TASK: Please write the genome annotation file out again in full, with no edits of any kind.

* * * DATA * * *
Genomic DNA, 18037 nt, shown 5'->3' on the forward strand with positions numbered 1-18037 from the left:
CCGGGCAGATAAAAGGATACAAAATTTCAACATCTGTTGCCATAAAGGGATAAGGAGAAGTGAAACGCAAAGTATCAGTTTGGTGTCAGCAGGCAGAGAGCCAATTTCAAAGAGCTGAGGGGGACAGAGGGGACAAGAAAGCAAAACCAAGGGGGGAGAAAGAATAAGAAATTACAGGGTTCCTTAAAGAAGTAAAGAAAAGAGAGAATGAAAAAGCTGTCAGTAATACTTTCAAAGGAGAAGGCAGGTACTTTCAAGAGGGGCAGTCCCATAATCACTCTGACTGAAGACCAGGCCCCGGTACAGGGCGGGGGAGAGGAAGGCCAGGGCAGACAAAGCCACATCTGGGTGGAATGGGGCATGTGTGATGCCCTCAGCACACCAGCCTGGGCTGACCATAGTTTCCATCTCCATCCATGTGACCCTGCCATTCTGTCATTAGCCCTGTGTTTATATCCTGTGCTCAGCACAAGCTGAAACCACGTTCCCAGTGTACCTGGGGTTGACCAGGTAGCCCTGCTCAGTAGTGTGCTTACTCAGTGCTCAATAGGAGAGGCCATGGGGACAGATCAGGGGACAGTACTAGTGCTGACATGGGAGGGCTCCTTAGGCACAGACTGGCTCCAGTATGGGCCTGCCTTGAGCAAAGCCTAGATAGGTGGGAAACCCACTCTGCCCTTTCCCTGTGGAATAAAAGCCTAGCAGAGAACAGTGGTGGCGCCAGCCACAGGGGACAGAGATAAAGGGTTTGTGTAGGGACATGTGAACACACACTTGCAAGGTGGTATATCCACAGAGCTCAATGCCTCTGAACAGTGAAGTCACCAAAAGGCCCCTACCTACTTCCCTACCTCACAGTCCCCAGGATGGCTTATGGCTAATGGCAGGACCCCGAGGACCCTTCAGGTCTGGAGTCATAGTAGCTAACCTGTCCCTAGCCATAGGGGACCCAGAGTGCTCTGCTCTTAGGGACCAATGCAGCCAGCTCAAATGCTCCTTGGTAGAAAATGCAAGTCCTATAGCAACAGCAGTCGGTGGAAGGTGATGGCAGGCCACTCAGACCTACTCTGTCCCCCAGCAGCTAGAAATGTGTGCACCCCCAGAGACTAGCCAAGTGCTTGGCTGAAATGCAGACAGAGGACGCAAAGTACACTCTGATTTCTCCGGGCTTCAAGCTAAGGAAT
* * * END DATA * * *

Genomic DNA, 18037 nt, shown 5'->3' on the forward strand with positions numbered 1-18037 from the left:
CCGGGCAGATAAAAGGATACAAAATTTCAACATCTGTTGCCATAAAGGGATAAGGAGAAGTGAAACGCAAAGTATCAGTTTGGTGTCAGCAGGCAGAGAGCCAATTTCAAAGAGCTGAGGGGGACAGAGGGGACAAGAAAGCAAAACCAAGGGGGGAGAAAGAATAAGAAATTACAGGGTTCCTTAAAGAAGTAAAGAAAAGAGAGAATGAAAAAGCTGTCAGTAATACTTTCAAAGGAGAAGGCAGGTACTTTCAAGAGGGGCAGTCCCATAATCACTCTGACTGAAGACCAGGCCCCGGTACAGGGCGGGGGAGAGGAAGGCCAGGGCAGACAAAGCCACATCTGGGTGGAATGGGGCATGTGTGATGCCCTCAGCACACCAGCCTGGGCTGACCATAGTTTCCATCTCCATCCATGTGACCCTGCCATTCTGTCATTAGCCCTGTGTTTATATCCTGTGCTCAGCACAAGCTGAAACCACGTTCCCAGTGTACCTGGGGTTGACCAGGTAGCCCTGCTCAGTAGTGTGCTTACTCAGTGCTCAATAGGAGAGGCCATGGGGACAGATCAGGGGACAGTACTAGTGCTGACATGGGAGGGCTCCTTAGGCACAGACTGGCTCCAGTATGGGCCTGCCTTGAGCAAAGCCTAGATAGGTGGGAAACCCACTCTGCCCTTTCCCTGTGGAATAAAAGCCTAGCAGAGAACAGTGGTGGCGCCAGCCACAGGGGACAGAGATAAAGGGTTTGTGTAGGGACATGTGAACACACACTTGCAAGGTGGTATATCCACAGAGCTCAATGCCTCTGAACAGTGAAGTCACCAAAAGGCCCCTACCTACTTCCCTACCTCACAGTCCCCAGGATGGCTTATGGCTAATGGCAGGACCCCGAGGACCCTTCAGGTCTGGAGTCATAGTAGCTAACCTGTCCCTAGCCATAGGGGACCCAGAGTGCTCTGCTCTTAGGGACCAATGCAGCCAGCTCAAATGCTCCTTGGTAGAAAATGCAAGTCCTATAGCAACAGCAGTCGGTGGAAGGTGATGGCAGGCCACTCAGACCTACTCTGTCCCCCAGCAGCTAGAAATGTGTGCACCCCCAGAGACTAGCCAAGTGCTTGGCTGAAATGCAGACAGAGGACGCAAAGTACACTCTGATTTCTCCGGGCTTCAAGCTAAGGAAT